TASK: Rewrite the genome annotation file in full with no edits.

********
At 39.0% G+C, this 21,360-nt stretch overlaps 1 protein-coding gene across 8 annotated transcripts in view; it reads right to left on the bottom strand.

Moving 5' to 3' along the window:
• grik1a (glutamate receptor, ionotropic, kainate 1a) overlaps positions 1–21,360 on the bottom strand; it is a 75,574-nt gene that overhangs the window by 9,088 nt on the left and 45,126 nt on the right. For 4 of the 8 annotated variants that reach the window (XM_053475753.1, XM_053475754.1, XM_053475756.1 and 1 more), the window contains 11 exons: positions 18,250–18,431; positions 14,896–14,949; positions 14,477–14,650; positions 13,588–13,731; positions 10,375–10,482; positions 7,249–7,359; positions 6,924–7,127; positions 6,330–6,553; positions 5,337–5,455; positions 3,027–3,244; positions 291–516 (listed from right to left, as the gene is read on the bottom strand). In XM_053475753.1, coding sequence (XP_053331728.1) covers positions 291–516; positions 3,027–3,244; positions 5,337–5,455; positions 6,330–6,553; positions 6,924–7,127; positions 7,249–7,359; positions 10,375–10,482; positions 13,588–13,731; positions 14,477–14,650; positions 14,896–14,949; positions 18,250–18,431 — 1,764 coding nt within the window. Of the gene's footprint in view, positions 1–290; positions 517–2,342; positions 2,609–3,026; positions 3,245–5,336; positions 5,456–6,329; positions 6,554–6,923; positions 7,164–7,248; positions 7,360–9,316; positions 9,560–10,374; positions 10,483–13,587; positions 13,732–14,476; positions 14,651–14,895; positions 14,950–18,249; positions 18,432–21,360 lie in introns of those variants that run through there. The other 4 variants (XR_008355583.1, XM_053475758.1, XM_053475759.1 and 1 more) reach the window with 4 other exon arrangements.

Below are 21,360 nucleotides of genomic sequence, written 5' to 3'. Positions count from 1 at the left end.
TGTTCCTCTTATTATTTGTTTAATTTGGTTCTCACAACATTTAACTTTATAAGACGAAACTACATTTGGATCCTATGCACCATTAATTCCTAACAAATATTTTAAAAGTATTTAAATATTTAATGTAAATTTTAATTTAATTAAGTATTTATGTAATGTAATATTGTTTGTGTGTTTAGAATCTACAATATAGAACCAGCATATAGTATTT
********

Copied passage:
At 39.0% G+C, this 21,360-nt stretch overlaps 1 protein-coding gene across 8 annotated transcripts in view; it reads right to left on the bottom strand.

Moving 5' to 3' along the window:
• grik1a (glutamate receptor, ionotropic, kainate 1a) overlaps positions 1–21,360 on the bottom strand; it is a 75,574-nt gene that overhangs the window by 9,088 nt on the left and 45,126 nt on the right. For 4 of the 8 annotated variants that reach the window (XM_053475753.1, XM_053475754.1, XM_053475756.1 and 1 more), the window contains 11 exons: positions 18,250–18,431; positions 14,896–14,949; positions 14,477–14,650; positions 13,588–13,731; positions 10,375–10,482; positions 7,249–7,359; positions 6,924–7,127; positions 6,330–6,553; positions 5,337–5,455; positions 3,027–3,244; positions 291–516 (listed from right to left, as the gene is read on the bottom strand). In XM_053475753.1, coding sequence (XP_053331728.1) covers positions 291–516; positions 3,027–3,244; positions 5,337–5,455; positions 6,330–6,553; positions 6,924–7,127; positions 7,249–7,359; positions 10,375–10,482; positions 13,588–13,731; positions 14,477–14,650; positions 14,896–14,949; positions 18,250–18,431 — 1,764 coding nt within the window. Of the gene's footprint in view, positions 1–290; positions 517–2,342; positions 2,609–3,026; positions 3,245–5,336; positions 5,456–6,329; positions 6,554–6,923; positions 7,164–7,248; positions 7,360–9,316; positions 9,560–10,374; positions 10,483–13,587; positions 13,732–14,476; positions 14,651–14,895; positions 14,950–18,249; positions 18,432–21,360 lie in introns of those variants that run through there. The other 4 variants (XR_008355583.1, XM_053475758.1, XM_053475759.1 and 1 more) reach the window with 4 other exon arrangements.

Below are 21,360 nucleotides of genomic sequence, written 5' to 3'. Positions count from 1 at the left end.
TGTTCCTCTTATTATTTGTTTAATTTGGTTCTCACAACATTTAACTTTATAAGACGAAACTACATTTGGATCCTATGCACCATTAATTCCTAACAAATATTTTAAAAGTATTTAAATATTTAATGTAAATTTTAATTTAATTAAGTATTTATGTAATGTAATATTGTTTGTGTGTTTAGAATCTACAATATAGAACCAGCATATAGTATTT